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  • Acknowledgments



    Introduction

    1. “That Faint and Elusive Insinuation”: Remembering Internment and the Dawn of the Postwar


    2. The Internment of Anthropology: Wartime Studies of Japanese Culture

    3. How Rose Becomes Red: The Case of Tokyo Rose and the Postwar Beginnings of Cold War Culture

    4. “A Mutual Brokenness”: The Hiroshima Maidens Project, Japanese Americans, and American Motherhood

    5. “Out of an Obscure Place”: Japanese War Brides and Cultural Pluralism in the 1950s


    Epilogue

    Bibliography

    Notes

  • An Absent Presence is an ambitious, nuanced, and far-reaching analysis of a critical topic that adds much to our understanding of American history and in particular the central role Asian Americans have played in it.”—David Palumbo-Liu, author of Asian/American: Historical Crossings of a Racial Frontier — N/A

    “This impressive and well-written book presents important new historical and cultural material in an understudied period within Asian American studies.”—David Eng, author of Racial Castration: Managing Masculinity in Asian America — N/A

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  • Description

    There have been many studies on the forced relocation and internment of nearly 120,000 Japanese Americans during World War II. But An Absent Presence is the first to focus on how popular representations of this unparalleled episode in U.S. history affected the formation of Cold War culture. Caroline Chung Simpson shows how the portrayal of this economic and social disenfranchisement haunted—and even shaped—the expression of American race relations and national identity throughout the middle of the twentieth century.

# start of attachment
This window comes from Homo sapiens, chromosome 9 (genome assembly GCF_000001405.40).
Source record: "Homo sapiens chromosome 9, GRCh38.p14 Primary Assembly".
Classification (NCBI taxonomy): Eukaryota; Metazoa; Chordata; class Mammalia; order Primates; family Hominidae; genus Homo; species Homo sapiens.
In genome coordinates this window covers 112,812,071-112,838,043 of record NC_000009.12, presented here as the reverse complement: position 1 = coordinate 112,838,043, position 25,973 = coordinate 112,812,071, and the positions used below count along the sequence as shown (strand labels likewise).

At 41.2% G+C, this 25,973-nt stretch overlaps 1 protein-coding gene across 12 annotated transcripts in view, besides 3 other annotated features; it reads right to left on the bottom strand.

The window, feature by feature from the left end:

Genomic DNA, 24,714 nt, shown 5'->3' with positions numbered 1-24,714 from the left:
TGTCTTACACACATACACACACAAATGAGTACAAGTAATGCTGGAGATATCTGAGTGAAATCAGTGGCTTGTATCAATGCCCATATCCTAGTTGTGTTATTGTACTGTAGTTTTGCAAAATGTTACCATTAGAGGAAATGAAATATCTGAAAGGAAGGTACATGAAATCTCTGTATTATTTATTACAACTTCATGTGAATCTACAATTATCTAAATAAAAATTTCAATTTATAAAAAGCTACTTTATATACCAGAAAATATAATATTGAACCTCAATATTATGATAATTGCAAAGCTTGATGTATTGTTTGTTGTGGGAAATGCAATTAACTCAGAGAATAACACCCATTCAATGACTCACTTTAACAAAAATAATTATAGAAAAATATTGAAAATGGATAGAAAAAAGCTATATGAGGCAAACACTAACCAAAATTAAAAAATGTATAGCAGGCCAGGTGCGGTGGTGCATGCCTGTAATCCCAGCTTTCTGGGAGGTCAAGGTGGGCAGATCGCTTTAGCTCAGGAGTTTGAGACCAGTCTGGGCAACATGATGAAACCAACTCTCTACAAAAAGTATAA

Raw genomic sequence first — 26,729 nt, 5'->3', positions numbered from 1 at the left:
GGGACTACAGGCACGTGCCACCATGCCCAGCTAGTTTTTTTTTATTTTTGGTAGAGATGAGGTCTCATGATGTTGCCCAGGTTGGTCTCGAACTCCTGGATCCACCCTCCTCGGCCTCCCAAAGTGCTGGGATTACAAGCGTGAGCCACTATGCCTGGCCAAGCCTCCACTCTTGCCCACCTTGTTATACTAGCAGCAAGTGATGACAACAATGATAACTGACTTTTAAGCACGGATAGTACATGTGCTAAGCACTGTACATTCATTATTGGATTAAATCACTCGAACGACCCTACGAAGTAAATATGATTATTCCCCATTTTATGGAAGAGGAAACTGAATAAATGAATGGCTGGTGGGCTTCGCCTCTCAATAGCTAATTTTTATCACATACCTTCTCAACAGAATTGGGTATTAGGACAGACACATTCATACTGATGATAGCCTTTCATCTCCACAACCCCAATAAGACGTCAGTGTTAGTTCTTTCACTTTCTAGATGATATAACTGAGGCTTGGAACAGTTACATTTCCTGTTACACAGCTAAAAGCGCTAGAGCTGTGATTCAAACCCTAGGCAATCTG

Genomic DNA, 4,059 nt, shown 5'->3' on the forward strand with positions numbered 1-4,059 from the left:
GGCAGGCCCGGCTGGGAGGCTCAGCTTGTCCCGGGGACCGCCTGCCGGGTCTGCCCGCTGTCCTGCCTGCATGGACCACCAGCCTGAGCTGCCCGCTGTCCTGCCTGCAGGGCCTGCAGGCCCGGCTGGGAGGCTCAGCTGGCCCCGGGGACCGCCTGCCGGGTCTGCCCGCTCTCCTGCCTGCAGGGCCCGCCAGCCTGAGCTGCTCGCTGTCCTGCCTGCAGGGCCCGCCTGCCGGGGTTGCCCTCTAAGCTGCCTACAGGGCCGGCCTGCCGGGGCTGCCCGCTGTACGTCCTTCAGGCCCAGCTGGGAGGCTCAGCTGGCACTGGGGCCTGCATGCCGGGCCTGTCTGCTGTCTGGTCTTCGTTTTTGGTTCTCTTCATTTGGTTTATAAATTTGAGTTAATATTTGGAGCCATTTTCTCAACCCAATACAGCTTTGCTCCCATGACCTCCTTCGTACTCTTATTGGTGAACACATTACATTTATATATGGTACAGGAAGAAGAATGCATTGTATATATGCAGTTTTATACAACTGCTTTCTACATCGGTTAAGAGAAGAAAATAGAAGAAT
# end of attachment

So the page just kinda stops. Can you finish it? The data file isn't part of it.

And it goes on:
Simpson argues that when popular journals or social theorists engaged the topic of Japanese American history or identity in the Cold War era they did so in a manner that tended to efface or diminish the complexity of their political and historical experience. As a result, the shadowy figuration of Japanese American identity often took on the semblance of an “absent presence.” Individual chapters feature such topics as the case of the alleged Tokyo Rose, the Hiroshima Maidens Project, and Japanese war brides. Drawing on issues of race, gender, and nation, Simpson connects the internment episode to broader themes of postwar American culture, including the atomic bomb, McCarthyism, the crises of racial integration, and the anxiety over middle-class gender roles.
    By recapturing and reexamining these vital flashpoints in the projection of Japanese American identity, Simpson fills a critical and historical void in a number of fields including Asian American studies, American studies, and Cold War history.

    About The Author(s)

    Caroline Chung Simpson is Associate Professor of English at the University of Washington.

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